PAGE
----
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The Celebrity President or the President as Celebrity?

20 Aug 2015


Donald Trump sits now where he is most comfortable–at the center of reality. Like sunflowers craning toward the daylight, it seems our body politic is bent toward the billionaire carnival-barker turned politician. This “Trumpotropism” is unsettling to our political class, especially of the genus Republican. The disquiet is deafening.

There is good reason for concern. Trump leads in some polls by double-digit margins, and though early frontrunners frequently flame-out (what happened to the Bachmann-Cain ticket in 2012?), Trump, unlike previous wilting flowers, greets the moon while sleeping on luxurious piles of cash. If he wants to hang around, he will. If he wants to poke the GOP with a sharp stick and run as an independent, he can. Outside of strategic concerns, Trump’s power speaks to our culture and our politics. He has managed, in a way only the blustery and shameless can, to join two streams of discontent.

There is a deep disgust for our governing class. Congress is as popular as the bird flu and nearly as dangerous. Too many “leaders” suffer from skewed priorities. Power, wealth, and celebrity drive them far more than policy or service. Lucrative lobbying careers, speaking fees, book deals, and cable news programs are the real goals in Washington (or Columbus or any other state capital). Politics is a means to unsavory ends and we all know it. Trump, though unsavory himself in myriad ways, doesn’t need the money. He is already famous. For many, these facts alone are enough to conclude he must be doing this for the right reason–to help fix things.

Beyond this, political correctness is the oxygen that fuels our culture. We all contort ourselves daily not to offend. We couch our words and we shield the truth with warm, comfortable phrases. We say “feel,” when we ought to say “think,” and nearly any strong point is blunted with, “but, that is just my opinion.” There are some topics too toxic to touch, so we cordon them off from civil conversations, clutching our own yellow tape of doom–“Politically Incorrect Line–Do Not Cross.” Donald Trump is a walking trigger warning. His hair is a micro-aggression all on its own. Though sometimes repellant, Trump has a whiff of honesty that many find more aromatic than freshly baked bread.

For the politically learned, Trump’s ribaldry is off-putting. They “tut-tut” at his manners and snicker at his obvious deficiencies. The establishment screams, silently so far, “Heavens, this cannot be! Surely we cannot allow such a man onto the grandest of stages! He is, after all, a reality tv star!” As a theoretical matter, the establishment is correct, but this criticism fails the test of reality. Like it or not, the establishment created Trump’s allure through its failures and its willingness to use tv for its own benefit.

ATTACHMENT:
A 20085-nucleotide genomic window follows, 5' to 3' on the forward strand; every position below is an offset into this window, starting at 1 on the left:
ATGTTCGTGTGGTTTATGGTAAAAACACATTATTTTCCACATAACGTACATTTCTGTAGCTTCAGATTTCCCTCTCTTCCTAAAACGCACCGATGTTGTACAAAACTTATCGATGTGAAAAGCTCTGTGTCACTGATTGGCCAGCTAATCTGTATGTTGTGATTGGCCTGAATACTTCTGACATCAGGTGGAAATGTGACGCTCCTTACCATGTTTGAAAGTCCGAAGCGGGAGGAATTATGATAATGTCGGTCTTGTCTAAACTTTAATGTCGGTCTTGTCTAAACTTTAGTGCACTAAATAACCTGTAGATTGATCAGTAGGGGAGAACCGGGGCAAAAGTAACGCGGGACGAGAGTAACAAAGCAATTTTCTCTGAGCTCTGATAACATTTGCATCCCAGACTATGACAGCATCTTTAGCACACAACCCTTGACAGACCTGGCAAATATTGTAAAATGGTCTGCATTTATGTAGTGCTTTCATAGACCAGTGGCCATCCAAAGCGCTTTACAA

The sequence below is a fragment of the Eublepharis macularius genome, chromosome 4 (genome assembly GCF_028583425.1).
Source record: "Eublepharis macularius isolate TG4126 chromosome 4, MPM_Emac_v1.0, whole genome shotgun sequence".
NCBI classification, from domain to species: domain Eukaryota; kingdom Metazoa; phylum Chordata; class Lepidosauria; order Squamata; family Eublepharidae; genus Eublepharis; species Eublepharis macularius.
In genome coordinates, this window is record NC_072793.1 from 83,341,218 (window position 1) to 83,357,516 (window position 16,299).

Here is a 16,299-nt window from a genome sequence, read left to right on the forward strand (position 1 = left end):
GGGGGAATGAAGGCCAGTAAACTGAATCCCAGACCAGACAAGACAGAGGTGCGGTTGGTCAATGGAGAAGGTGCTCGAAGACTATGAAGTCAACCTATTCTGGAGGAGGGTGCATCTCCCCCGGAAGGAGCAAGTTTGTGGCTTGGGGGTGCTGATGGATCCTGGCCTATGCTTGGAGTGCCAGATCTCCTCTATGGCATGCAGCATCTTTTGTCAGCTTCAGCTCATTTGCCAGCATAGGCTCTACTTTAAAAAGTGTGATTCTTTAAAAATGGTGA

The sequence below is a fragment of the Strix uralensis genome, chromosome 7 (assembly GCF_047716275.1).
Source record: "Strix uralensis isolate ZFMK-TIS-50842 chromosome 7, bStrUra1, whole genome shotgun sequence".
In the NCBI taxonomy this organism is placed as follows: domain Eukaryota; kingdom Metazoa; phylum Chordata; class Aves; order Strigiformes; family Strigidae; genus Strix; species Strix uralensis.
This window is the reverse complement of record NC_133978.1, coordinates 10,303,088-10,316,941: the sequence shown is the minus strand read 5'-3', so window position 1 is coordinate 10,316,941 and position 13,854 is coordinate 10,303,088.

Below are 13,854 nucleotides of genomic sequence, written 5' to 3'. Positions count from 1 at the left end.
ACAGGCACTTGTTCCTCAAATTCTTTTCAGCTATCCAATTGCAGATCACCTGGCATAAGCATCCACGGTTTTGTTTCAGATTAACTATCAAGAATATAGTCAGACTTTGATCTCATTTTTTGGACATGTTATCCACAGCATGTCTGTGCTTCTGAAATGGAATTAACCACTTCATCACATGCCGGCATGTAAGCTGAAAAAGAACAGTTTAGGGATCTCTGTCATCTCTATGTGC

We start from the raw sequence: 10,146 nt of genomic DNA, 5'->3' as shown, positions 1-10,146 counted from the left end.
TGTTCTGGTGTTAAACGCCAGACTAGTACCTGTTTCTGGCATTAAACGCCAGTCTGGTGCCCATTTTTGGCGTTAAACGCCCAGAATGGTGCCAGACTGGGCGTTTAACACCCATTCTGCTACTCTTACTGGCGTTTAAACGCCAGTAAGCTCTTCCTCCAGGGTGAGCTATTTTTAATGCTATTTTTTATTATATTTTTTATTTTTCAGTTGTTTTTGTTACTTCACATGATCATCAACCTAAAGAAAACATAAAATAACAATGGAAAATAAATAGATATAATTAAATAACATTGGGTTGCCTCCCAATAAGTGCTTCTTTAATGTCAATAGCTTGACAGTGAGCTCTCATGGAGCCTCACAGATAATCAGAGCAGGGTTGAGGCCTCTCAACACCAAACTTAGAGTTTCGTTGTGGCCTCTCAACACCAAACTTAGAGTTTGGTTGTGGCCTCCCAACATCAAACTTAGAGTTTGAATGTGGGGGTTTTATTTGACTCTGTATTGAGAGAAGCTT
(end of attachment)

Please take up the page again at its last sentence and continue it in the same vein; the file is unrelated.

Politicians, establishment and others, long ago made their deal with the television devil. Wearing rabbit ears instead of horns, tv–the celebrity’s most powerful tool–lured politicians with a song too sweet to resist. The instant connection to voters, and the temptation to at least appear “normal” if not “cool,” seduced our political class from top to bottom. Richard Nixon, who, to put it kindly, sometimes struggled to construct a pleasing image, took the plunge on the hit comedy show Laugh-In. Just two months before the 1968 presidential election, candidate Nixon agreed to appear and utter one of the show’s famous tag-lines, “Sock it to me.”

Harmless? Perhaps. Just a tool to reach voters? Yes. But at what cost? Bill Clinton played the saxophone (with sunglasses) on the Arsenio Hall Show. Candidate Sarah Palin did a rap on Saturday Night Live. George W. Bush read a Top Ten list for David Letterman. Rudy Giuliani, as mayor of New York, hosted Saturday Night Live–and, admittedly, it was pretty funny.

President Obama has perfected the use of celebrity to empower himself. While President, he did a “slow jam” of the news with Jimmy Fallon on the Tonight Show. He has routinely picked NCAA tournament brackets on ESPN. The President has been a frequent guest of John Stewart on The Daily Show. The president has gone out of his way to cultivate celebrity relationships, ranging from athletes to singers and actors. Perhaps at his lowest point, President Obama went on a Miami radio show called “Pimp with the Limp” when he campaigned for re-election in 2012.

To dodge such attacks, politicians respond that this is part of communicating with voters today. After all, you ought to drop your line where the fish are biting. At one level, this makes complete sense. It is hard to imagine a modern president that avoids television and the entertainment media since they are integral for many Americans.

But to play this game, as establishment politicians have for more than a generation, and then to decry Donald Trump as a buffoon, seems more convenient than convincing. It is a thin, and slowly disappearing, line that separates the “serious” candidates using the medium to reach people from a product of the medium running for our highest office. For voters, what, precisely, is the difference between a President pretending to be a celebrity and a celebrity pretending to be President? I think the differences are obvious, but then again, I don’t worship at celebrity’s altar as so many in our culture do.

So, the next time you hear an establishment type decry Trump, be sure to ask him if he is willing to elevate the presidency above the puffery that passes for politics. Then, listen for the crickets, that is, if you can hear them over the tv.